Q: Bertha gets a good deal of screen-time in this collection. What about Bertha speaks to you as a writer and reader?
A: Bertha is a displaced person, an outsider. I think many readers and writers have felt like outsiders at some point. In my early twenties, I started experiencing debilitating daily headaches and migraines. I went through several physicians. Some thought I was crazy. Some were sexist. Others thought my complaints were imaginary. These attitudes rob patients of their dignity—especially those who battle neurological conditions which are “invisible.” Eventually, I was diagnosed with chronic daily headaches (CDH), a genetic disorder that affects about four percent of the population and is often misunderstood and misdiagnosed. At onset, my head hurt nonstop for over two months—that kind of constant pain is enough to test anyone’s sanity. Migraines drive one to seek darkness, silence, and isolation; as a result, I started reflecting on Bertha’s plight. Her daily life at Thornfield was one of isolation accompanied by periods of great suffering—as was Charlotte Brontë’s at times. Brontë mentions her migraines and health concerns in correspondence. Edward Rochester—who is far from being a one-dimensional character—also undergoes a great deal of anguish. He’s certainly not a saint, but, in some aspects is a casualty of the conventions of his society.
Q: Aside from Brontë herself, what other influences are at work in this collection?
A: There are so many! Some include Sandra Gilbert and Susan Gubar’s groundbreaking feminist text The Madwoman in the Attic: The Woman Writer and the Nineteenth Century Literary Imagination (1979); the amazing three-volume set of The Letters of Charlotte Brontë edited by Margaret Smith; Jean Rhys’s postcolonial novel Wide Sargasso Sea (1966); Virginia Woolf ’s expanded essays on the female writer’s life in A Room of One’s Own; and Rita Dove’s Mother Love. I’m also a pop culture junkie who watches way too much television—especially the Turner Classic Movie Channel.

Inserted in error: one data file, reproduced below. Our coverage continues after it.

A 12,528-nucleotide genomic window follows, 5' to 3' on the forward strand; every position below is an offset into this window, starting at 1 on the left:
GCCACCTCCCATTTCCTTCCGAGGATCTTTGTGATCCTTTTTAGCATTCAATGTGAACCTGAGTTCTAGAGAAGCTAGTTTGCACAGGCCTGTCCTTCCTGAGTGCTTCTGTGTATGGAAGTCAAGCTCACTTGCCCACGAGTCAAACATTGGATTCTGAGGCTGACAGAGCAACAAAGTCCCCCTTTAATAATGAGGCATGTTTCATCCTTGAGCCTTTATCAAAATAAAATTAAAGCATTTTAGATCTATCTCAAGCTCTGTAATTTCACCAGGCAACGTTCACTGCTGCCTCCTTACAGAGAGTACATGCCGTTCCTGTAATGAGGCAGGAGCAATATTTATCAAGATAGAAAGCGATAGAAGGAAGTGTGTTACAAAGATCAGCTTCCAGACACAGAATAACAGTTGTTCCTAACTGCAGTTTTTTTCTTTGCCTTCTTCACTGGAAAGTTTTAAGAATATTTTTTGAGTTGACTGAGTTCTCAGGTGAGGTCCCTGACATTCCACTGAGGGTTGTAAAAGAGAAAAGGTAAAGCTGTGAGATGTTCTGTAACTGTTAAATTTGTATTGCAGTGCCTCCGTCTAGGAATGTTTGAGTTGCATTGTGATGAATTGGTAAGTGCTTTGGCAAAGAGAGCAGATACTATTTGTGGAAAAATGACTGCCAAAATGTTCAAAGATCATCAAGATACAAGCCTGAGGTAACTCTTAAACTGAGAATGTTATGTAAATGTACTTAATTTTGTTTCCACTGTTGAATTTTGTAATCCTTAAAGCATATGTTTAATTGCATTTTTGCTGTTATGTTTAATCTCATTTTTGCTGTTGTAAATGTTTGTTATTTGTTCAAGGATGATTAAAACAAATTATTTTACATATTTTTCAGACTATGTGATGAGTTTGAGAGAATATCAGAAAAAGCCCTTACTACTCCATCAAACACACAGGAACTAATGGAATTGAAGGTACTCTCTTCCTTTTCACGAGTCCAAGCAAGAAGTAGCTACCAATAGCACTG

Q: What do you hope that readers will take away from the experience of this book?
A: I hope readers will become more empathetic and open-minded toward those in their communities who experience disability or illness of any kind—realizing that neither constitutes moral weakness or failure. I especially hope that all types of patients realize that they deserve to be treated with dignity—that a good physician will take one’s concerns to heart. I hope poems like “The Literature of Prescription” help readers become more vocal about their expectations during doctor visits—and will prompt them to become active, assertive, and informed patients. Most importantly, I experienced a great deal of joy writing many of these poems, and I hope readers will laugh out loud now and then. I hope the poems will spur them to reread or discover Jane Eyre and to encounter other Brontë works and biographies. April will mark the bicentennial of the birth of Charlotte Brontë, a wonderful reason to celebrate the work and life of such an influential author.
The Jane and Bertha in Me by Rita Maria Martinez: January 2016 Aldrich Press, an imprint of Kelsay Books http://www.kelsaybooks.com; 89 pp., Paperback, $17.00 ISBN-13: 978-0692543412 Signed copies available at: http://www.comeonhome.org/ritamartinez